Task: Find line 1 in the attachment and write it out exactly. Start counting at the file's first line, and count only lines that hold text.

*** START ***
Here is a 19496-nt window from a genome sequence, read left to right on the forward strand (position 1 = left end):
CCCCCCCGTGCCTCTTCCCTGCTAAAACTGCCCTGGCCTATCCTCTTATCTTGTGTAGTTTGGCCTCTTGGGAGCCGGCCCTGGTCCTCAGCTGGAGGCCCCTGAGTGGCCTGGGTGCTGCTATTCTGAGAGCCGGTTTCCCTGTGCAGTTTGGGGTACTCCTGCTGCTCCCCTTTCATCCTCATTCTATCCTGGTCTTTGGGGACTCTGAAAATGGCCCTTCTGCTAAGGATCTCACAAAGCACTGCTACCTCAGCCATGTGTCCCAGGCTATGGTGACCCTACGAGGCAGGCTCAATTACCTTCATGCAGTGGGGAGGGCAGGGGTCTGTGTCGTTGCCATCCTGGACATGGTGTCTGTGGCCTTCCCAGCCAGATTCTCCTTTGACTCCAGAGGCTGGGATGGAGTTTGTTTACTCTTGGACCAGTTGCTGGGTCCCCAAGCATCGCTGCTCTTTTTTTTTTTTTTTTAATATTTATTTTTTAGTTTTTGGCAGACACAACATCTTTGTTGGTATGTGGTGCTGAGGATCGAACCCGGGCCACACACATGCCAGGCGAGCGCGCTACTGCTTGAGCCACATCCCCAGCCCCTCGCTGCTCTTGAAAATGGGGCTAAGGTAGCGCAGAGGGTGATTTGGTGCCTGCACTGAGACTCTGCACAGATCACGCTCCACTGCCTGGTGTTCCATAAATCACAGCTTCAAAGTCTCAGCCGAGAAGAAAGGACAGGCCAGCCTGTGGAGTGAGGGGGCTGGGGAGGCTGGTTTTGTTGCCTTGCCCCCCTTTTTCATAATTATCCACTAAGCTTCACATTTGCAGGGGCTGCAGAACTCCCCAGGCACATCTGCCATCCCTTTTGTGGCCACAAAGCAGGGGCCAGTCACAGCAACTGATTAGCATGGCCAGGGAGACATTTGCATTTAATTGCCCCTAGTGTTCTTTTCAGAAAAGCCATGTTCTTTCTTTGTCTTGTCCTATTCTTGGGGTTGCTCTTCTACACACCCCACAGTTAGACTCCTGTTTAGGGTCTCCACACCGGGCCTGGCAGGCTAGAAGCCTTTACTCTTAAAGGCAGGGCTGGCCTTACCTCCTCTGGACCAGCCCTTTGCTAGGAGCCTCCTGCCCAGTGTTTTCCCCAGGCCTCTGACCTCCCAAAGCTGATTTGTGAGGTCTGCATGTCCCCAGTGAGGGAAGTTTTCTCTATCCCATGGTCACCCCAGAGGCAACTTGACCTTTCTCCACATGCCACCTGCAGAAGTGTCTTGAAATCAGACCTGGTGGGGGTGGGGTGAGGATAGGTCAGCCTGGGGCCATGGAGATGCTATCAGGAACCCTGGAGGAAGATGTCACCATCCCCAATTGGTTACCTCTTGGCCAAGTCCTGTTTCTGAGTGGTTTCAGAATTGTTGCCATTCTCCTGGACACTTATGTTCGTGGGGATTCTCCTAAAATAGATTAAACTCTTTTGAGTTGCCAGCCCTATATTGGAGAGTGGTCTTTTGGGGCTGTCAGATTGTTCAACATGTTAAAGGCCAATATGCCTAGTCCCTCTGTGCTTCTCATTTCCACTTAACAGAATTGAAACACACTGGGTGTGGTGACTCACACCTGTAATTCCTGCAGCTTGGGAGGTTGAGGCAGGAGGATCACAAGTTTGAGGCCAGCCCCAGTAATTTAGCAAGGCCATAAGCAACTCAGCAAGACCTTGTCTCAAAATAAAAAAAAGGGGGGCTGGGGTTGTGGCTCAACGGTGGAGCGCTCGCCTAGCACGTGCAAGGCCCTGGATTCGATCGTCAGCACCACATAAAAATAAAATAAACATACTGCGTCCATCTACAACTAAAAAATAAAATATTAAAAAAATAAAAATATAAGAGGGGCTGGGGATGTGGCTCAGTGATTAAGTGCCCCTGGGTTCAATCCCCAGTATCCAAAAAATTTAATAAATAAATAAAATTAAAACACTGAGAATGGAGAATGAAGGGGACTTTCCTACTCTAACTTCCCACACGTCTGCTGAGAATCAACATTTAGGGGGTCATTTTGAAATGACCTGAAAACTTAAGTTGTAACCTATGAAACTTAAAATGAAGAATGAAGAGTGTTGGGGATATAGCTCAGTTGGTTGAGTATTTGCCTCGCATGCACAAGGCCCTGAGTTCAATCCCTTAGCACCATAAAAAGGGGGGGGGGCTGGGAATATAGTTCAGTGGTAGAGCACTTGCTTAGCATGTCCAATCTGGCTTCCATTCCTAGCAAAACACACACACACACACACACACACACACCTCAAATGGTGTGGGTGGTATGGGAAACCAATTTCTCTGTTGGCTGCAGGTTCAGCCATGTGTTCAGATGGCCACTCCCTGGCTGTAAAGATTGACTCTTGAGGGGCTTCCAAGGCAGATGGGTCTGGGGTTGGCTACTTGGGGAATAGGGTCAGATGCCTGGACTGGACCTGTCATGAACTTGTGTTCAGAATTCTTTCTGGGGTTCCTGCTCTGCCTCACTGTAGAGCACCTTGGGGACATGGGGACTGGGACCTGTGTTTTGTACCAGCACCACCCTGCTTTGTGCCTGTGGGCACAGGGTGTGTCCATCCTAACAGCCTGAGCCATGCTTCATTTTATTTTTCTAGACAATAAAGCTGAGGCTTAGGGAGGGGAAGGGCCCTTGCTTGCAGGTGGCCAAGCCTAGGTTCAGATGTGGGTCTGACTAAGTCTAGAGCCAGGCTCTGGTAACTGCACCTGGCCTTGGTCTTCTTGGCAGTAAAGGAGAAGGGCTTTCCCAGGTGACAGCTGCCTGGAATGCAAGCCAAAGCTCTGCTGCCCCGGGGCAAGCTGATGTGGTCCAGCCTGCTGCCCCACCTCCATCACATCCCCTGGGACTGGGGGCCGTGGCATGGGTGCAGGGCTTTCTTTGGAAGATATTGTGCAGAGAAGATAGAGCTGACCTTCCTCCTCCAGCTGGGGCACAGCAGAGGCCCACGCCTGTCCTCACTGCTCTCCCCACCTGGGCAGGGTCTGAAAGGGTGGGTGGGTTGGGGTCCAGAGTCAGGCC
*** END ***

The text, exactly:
Here is a 19496-nt window from a genome sequence, read left to right on the forward strand (position 1 = left end):